How an Internet Stuffed to the Gills with 'Nonjudgmental' Users Became a Shame-Storm
There has been one minor clarifying upside to the left's weekly shame-storm, though: In The Virtue of Selfishness, Ayn Rand wrote:
It is only in today’s reign of amoral cynicism, subjectivism and hooliganism that men may imagine themselves free to utter any sort of irrational judgment and to suffer no consequences. But, in fact, a man is to be judged by the judgments he pronounces. The things which he condemns or extols exist in objective reality and are open to the independent appraisal of others. It is his own moral character and standards that he reveals, when he blames or praises. If he condemns America and extols Soviet Russia -- or if he attacks businessmen and defends juvenile delinquents -- or if he denounces a great work of art and praises trash -- it is the nature of his own soul that he confesses.
It is their fear of this responsibility that prompts most people to adopt an attitude of indiscriminate moral neutrality. It is the fear best expressed in the precept: “Judge not, that ye be not judged.” But that precept, in fact, is an abdication of moral responsibility: it is a moral blank check one gives to others in exchange for a moral blank check one expects for oneself.
There is no escape from the fact that men have to make choices; so long as men have to make choices, there is no escape from moral values; so long as moral values are at stake, no moral neutrality is possible. To abstain from condemning a torturer, is to become an accessory to the torture and murder of his victims.
The moral principle to adopt in this issue, is: “Judge, and be prepared to be judged.” The opposite of moral neutrality is not a blind, arbitrary, self-righteous condemnation of any idea, action or person that does not fit one’s mood, one’s memorized slogans or one’s snap judgment of the moment. Indiscriminate tolerance and indiscriminate condemnation are not two opposites: they are two variants of the same evasion. To declare that “everybody is white” or “everybody is black” or “everybody is neither white nor black, but gray,” is not a moral judgment, but an escape from the responsibility of moral judgment.
That was written in 1962, which means that for over half a century -- and likely very much longer -- the concept of being "nonjudgmental" has been a mantra among self-described "liberals." Today, how much do you want to bet that the majority of the "Fire the CEO!", "Has Justine Landed?" and "Destroy the Pizza Parlor!!!" leftwing crowd will casually claim that nonjudgmentalism is their personal credo, even as they remain increasingly on hair-trigger alert for new ways to be offended, followed by new targets to destroy?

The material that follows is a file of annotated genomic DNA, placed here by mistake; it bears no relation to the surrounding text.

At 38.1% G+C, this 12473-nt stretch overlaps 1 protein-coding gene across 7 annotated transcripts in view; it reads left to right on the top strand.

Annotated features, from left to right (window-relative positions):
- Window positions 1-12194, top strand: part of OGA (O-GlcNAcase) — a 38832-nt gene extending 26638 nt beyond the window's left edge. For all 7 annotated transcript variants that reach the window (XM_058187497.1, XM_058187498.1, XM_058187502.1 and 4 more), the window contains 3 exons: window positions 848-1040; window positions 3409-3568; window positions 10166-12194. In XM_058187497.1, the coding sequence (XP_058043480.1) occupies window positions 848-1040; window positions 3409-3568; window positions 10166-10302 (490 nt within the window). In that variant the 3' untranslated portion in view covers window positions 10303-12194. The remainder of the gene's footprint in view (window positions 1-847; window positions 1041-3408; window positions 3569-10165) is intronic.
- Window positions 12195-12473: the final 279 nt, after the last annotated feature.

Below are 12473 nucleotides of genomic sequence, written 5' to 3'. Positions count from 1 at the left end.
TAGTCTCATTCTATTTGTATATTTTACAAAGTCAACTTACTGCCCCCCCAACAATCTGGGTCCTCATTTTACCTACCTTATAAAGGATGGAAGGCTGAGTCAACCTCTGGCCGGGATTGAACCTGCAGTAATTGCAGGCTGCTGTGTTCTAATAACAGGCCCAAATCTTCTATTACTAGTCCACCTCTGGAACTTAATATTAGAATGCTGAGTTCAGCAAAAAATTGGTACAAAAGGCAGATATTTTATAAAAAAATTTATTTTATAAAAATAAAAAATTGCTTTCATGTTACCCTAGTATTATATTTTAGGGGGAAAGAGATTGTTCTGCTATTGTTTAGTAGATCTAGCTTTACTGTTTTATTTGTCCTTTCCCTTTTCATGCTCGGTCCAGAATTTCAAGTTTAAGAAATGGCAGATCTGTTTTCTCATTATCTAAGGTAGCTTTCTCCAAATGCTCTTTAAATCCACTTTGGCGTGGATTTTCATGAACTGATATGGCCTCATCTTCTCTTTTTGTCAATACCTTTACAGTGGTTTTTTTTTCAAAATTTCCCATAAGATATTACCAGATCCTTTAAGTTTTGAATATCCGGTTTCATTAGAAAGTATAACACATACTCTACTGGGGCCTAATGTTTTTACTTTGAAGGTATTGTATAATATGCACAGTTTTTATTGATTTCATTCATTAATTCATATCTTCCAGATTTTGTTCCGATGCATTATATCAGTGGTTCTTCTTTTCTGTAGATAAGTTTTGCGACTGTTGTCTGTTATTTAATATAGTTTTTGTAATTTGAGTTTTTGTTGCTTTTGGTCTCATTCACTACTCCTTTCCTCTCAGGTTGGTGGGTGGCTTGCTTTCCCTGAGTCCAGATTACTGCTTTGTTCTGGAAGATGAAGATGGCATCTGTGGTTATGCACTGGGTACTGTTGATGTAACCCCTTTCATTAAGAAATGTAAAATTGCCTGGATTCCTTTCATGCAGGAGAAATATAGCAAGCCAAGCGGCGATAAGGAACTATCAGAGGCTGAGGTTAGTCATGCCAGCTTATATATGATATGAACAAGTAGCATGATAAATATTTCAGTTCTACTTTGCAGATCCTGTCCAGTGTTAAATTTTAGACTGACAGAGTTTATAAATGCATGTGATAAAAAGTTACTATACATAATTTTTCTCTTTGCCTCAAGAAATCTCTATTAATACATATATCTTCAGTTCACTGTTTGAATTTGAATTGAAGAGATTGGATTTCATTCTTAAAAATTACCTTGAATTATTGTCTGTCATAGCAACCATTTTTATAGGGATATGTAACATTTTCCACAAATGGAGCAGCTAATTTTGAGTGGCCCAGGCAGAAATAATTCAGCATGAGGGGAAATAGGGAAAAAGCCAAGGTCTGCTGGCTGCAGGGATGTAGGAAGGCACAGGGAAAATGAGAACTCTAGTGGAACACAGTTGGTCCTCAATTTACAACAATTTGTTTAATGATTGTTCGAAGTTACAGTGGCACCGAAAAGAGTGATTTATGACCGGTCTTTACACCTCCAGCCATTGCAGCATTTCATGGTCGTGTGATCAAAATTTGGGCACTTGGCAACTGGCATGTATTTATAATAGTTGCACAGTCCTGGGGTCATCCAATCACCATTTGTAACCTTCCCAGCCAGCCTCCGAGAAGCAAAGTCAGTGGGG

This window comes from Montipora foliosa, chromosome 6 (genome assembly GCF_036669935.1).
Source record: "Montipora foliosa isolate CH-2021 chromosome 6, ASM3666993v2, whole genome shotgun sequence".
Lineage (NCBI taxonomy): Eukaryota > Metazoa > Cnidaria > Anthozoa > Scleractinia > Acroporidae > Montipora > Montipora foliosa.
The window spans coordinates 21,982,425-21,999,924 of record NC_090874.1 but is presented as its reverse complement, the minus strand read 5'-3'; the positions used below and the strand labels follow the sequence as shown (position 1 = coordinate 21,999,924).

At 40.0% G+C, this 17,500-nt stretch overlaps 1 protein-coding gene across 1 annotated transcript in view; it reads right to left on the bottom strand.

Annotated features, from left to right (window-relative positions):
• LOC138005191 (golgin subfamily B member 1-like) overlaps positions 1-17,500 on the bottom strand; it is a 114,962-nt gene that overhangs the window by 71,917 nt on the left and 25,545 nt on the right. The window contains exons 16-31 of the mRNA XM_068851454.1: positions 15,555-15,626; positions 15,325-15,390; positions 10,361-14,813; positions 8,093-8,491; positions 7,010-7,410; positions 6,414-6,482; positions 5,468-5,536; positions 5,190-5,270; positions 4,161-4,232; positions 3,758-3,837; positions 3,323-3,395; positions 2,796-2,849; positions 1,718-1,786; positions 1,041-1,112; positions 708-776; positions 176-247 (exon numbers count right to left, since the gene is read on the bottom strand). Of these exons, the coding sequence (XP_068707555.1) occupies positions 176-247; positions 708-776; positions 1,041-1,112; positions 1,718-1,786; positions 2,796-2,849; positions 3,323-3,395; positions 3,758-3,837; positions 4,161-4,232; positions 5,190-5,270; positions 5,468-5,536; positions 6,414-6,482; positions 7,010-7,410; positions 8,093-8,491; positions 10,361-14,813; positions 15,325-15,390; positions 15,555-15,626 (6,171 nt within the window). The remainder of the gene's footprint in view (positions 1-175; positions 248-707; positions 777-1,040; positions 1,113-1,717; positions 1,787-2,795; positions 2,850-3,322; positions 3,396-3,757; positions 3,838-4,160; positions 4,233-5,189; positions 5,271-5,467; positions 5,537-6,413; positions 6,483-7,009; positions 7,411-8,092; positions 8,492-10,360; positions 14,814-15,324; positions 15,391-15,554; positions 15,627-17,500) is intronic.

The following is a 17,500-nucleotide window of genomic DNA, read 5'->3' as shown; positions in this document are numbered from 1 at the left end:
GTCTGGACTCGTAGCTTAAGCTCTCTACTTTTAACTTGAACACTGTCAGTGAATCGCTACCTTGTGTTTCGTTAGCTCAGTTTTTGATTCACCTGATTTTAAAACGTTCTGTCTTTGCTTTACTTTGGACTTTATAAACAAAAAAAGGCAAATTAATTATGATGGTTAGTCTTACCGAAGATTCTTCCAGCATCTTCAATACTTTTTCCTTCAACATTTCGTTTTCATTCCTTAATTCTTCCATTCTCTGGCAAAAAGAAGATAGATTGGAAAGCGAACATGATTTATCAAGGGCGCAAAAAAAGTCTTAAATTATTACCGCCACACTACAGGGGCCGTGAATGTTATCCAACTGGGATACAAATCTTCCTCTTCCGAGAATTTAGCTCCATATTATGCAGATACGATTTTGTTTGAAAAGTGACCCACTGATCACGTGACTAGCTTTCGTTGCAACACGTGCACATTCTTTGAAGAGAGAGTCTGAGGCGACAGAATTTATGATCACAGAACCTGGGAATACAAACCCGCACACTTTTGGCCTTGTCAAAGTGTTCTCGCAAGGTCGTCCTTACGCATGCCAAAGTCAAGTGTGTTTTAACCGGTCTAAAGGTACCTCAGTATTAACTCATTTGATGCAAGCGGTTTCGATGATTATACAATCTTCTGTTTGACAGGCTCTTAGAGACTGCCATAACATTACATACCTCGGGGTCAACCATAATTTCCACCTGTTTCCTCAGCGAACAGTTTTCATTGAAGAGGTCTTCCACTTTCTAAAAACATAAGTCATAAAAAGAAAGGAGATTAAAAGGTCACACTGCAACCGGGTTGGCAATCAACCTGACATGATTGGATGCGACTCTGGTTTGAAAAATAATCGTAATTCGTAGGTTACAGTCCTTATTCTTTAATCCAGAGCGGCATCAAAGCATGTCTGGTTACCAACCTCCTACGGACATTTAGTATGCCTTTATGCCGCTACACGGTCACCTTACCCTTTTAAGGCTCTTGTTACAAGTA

Related: In "Free Speech in Peril: Trigger warning: may offend the illiberal or intolerant," City Journal veteran editor (now editor-at-large) Myron Magnet explains how, as he moved from left to right in the late 1970s and early 1980s, within "a year or two," he had "lost all my friends, for saying what I had recently come to believe," culminating in this incident:
Later still, at Diana Trilling’s dinner table, I committed yet another of my irrepressible faux pas. Turning to Christopher Lehmann-Haupt, then the august daily book reviewer of the then-august New York Times, I asked, in all seriousness, “Don’t you think the whole effort of modernism—in architecture, in literature, in music, in painting—might have been a huge dead end, from which Western culture will painfully have to extricate itself?” Shocked silence again, though all these decades later, the question still seems inexhaustibly interesting to me. But again, conversation resumed as if I hadn’t spoken and wasn’t there. As soon enough I wasn’t, for the invitations stopped.
Thus I learned the truth of Mill’s argument that social stigma can be as powerful as law in silencing heterodox opinion, except for people rich enough to be “independent of the good will of other people.” Everyone else who utters “opinions which are under the ban of society . . . might as well be imprisoned as excluded from the means of earning their bread.” No more academic career for me (fortunately, it turned out).
Read the whole thing.
Preach, @terryteachout. http://t.co/e5NqTmFU2X pic.twitter.com/lKYHYmJVaK
— Mollie (@MZHemingway) April 20, 2015
As Teachout writes, "Use [social media] prudently and they can be a source of enormous pleasure and profit, but never forget that the sharks of cyberspace lie in wait to bite your hand off. They don’t care about you. In fact, you don’t even exist to them, save as an abstract symbol of their preferred causes. What they want, ever and always, is power, and they’ll happily eat you in order to get more of it. If you’re not prepared to bite back—hard—then stay out of the deep end."